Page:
A new study on the long-term risks of playing football found more than 40 percent of retired National Football League players examined showed signs of traumatic brain injury, which is often a precursor to the degenerative brain disease, chronic traumatic encephalopathy.
The rate of TBI found in the retired football players is "significantly higher" than that of the general population, Dr. Francis Conidi, one of the study's authors, said in a statement.
"This is one of the largest studies to date in living retired NFL players and one of the first to demonstrate significant objective evidence for traumatic brain injury in these former players," Conidi said.
The study also found that the longer a subject played in the NFL, the higher his risk for TBI -- though there was no relationship between the actual number of concussions and TBI.
Until last month, top NFL officials had repeatedly denied there was a link between playing football and brain injuries.
Researchers used a powerful method of brain scanning technology known as diffusion tensor imaging, combined with thinking and memory tests on 40 retired NFL players, the majority of whom had been retired from the league for less than five years.
According to a breakdown of the 40 living retirees:
- The average age was 36
- Subjects ranged in age from 25 to 56
- Subjects played an average of 7 years in the NFL
- During their career, subjects sustained an average of 8.1 concussions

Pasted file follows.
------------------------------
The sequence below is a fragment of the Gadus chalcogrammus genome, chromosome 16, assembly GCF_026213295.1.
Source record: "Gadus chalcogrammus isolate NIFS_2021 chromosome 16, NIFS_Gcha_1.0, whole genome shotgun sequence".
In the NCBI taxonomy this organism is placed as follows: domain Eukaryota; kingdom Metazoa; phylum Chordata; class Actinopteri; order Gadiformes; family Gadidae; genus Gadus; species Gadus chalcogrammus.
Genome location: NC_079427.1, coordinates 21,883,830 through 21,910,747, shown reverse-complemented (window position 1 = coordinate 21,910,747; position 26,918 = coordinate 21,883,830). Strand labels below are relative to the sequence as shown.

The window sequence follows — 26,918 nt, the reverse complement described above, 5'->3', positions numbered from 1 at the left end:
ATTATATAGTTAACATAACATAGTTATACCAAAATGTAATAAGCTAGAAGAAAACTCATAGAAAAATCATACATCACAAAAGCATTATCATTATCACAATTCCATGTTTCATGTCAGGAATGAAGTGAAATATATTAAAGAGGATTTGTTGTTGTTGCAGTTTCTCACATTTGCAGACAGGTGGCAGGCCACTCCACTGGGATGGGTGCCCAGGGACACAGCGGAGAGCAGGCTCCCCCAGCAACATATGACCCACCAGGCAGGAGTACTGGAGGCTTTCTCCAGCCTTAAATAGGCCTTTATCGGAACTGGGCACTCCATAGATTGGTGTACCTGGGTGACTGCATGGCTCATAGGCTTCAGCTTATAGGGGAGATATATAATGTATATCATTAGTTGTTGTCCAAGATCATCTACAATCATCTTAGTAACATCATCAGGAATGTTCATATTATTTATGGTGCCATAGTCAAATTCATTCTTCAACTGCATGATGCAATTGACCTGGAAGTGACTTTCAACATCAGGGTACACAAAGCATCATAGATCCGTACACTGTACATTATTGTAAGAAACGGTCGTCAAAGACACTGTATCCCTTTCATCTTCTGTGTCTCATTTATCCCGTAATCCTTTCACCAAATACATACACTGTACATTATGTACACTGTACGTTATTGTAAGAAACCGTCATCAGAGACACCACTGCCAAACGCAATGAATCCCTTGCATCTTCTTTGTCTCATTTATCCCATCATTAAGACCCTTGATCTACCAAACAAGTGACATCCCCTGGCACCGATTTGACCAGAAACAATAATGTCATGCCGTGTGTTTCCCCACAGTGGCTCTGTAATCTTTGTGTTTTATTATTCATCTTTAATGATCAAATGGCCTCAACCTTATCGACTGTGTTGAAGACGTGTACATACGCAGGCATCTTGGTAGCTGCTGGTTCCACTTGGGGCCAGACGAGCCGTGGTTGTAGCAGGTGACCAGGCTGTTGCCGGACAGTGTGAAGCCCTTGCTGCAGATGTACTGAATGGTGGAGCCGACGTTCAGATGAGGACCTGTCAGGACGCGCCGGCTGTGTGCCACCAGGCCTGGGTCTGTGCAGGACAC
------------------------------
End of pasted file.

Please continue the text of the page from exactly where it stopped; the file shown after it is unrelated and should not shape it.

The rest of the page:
- 31 percent of subjects experienced "sub-concussive" hits in their career
It was not immediately clear how the study's subjects were chosen.
The DTI scans measured the flow of water molecules in the brain's white matter -- the deep tissues that connects the different regions of the brain -- and found damage in 43 percent of the subjects.
Half of subjects also demonstrated "significant problems" with executive function: 45 percent had learning or memory problems, 42 percent had attention and concentration problems and 24 percent had spatial and perceptual function problems.
"This research in living players sheds light on the possible pathological changes consistent with chronic traumatic encephalopathy that may be taking place," Conidi said.
Symptoms of CTE include cognitive impairment in things like memory and multitasking; mood problems like depression and apathy; behavior changes like aggression and impulse control; and, most rarely, motor problems like body tremors or difficulty making facial expressions.
CTE, which can thus far only be diagnosed after death by examining the brain, was diagnosed last year in 87 out of 91 former NFL players who chose to have their brains examined posthumously.
Most recently, 30-year-old NFL safety Husain Abdullah -- who suffered five concussions in his seven-year career -- announced his retirement, citing his desire to have “a sound mind” in the years ahead.